Tag: Freedom


Fear, ISIS and the American Way: A Refugee's Reflections on 35 Years in the United States

Fear is an odd thing. A fearful instinct telegraphs an imminent danger to you, allowing you to be alert and protective. Fear in the wake of national tragedy or an act of terrorism is a common response. What we do with such fear in the wake of ISIS attacks and threats will reflect the best or the worst of our humanity, values, and character. For many Americans it also a spiritual question about the soul of what makes us American. My life took an unexpected turn in 1980. I was hurriedly sent......

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Passover, Freedom, and Martyrdom: Our Week in Wisdom

On The Wisdom Daily this week (March 30-April 3), we discussed the start of Passover and the discussion of freedom that surrounds this time. We were struck by a friend’s birthday celebration and the art of giving and receiving. And, we reflected on the Pope’s Holy Week address and the debate around Indiana’s new Religious Freedom law. Did you grow wiser this week? We hope The Wisdom Daily played a part.   Is Focusing on Martyrdom Really the Way To Go? – Brad Hirschfield Palm Sunday opened Holy Week on Sunday, as......

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How Free Are We? The Job of Passover

What makes this night different from all other nights? More people experience Passover Seder across more backgrounds than any other Jewish practice. On this night people all over the world engage in an evening long meditation on freedom… a dramatic mix of story telling and singing, drinking and eating, all designed to get one job done: Help us become genuinely free. How free are we? The Seder is a three-step meditation on the journey inviting us to realize: Wherever we are, we are in Egypt… in some way. There is always a......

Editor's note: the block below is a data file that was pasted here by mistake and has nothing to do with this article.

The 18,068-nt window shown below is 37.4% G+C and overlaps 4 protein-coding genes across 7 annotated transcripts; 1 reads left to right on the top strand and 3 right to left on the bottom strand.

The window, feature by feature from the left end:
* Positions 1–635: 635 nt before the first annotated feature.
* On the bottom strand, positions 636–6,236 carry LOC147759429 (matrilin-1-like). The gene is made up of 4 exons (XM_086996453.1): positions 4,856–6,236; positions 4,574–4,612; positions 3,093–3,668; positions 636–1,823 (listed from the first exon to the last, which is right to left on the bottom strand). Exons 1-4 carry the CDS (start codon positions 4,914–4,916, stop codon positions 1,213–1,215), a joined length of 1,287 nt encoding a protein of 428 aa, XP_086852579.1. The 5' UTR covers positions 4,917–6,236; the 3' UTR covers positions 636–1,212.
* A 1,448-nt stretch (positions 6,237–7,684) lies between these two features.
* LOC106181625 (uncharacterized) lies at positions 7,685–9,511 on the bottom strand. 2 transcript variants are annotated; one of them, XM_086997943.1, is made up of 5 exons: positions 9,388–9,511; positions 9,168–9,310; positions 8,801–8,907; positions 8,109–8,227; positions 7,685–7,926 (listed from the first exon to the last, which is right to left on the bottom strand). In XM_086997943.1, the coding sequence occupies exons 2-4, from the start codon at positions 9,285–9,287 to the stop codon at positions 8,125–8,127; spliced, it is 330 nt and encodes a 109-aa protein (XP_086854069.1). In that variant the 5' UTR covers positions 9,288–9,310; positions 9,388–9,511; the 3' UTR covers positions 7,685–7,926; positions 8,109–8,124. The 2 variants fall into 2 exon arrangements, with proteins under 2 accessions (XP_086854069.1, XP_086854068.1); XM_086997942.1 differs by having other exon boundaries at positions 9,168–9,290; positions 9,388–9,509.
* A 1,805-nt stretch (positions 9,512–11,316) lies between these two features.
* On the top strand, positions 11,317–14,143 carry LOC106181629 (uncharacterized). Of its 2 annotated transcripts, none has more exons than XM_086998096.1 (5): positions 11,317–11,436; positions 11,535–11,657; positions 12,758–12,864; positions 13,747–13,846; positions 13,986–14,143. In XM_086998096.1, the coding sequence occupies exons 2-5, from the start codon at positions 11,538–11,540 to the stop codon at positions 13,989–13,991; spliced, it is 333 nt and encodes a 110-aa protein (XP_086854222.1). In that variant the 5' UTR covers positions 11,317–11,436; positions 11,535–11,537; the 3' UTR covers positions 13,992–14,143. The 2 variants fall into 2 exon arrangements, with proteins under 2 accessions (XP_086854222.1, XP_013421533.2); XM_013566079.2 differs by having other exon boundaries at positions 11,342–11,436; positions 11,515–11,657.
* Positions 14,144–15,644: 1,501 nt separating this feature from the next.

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At Your Service: The Heart of Passover

Passover 2015 begins Friday, April 3, at sundown. It’s the most widely celebrated Jewish holiday in America and is often called the Festival of Freedom, as it celebrates the biblical Israelites’ exodus (hence the English name of the second book of the Hebrew Bible) from slavery in Egypt.?But what does freedom mean, and what sort of freedom does Passover actually celebrate? Well, here’s one way to find out. Try answering this question: What’s a three-word phrase that celebrates freedom? How about this: At your service. The ability and willingness to serve lies......

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The American Dream: A Post Independence Day Reflection

What does America mean to you? What does America stand for? Over Independence Day, I read the Declaration of Independence as a sacred practice. If there is one phrase in the Declaration of Independence that defines the American way it is that we are “endowed by (our) creator with certain unalienable rights, that among these are life, liberty, and the pursuit of happiness”. What a remarkable intuition about what America is. As I think about where our country is today – our political and cultural polarization, the unprecedented inequality and economic hardship......

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Celebrate Passover with Braveheart, Roger Daltry and Martin Luther King, Jr.

This week is Passover, and its promise of freedom is for all people and taught by many kinds of teachers in many different ways. Here are three people – none of them Jewish, by the way – who never met each other, but meet in my head and heart this Passover. Each inspires me with their unique voice, and each invites us to ask what freedom means to us. Watch and see. Why is William Wallace’s speech so powerful?? It’s more than Mel Gibson’s delivery, or even the cornflower blue face paint......

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Whose Messiah and Who Decides?

The parents of newborn Messiah DeShawn McCullough ended up in family court when they couldn’t agree on what his last name should be. As is so often the case, they got more than they bargained for when they entered the courtroom of Tennessee judge, Lu Ann Balew. The honorable Ms. Balew quickly resolved the issue of family name, and then quickly turned her attention on the baby’s first name.? The child shall hence forth be known as “Martin”, the declared the judge. Why? According to Her Honor, the reason was clear:? the......

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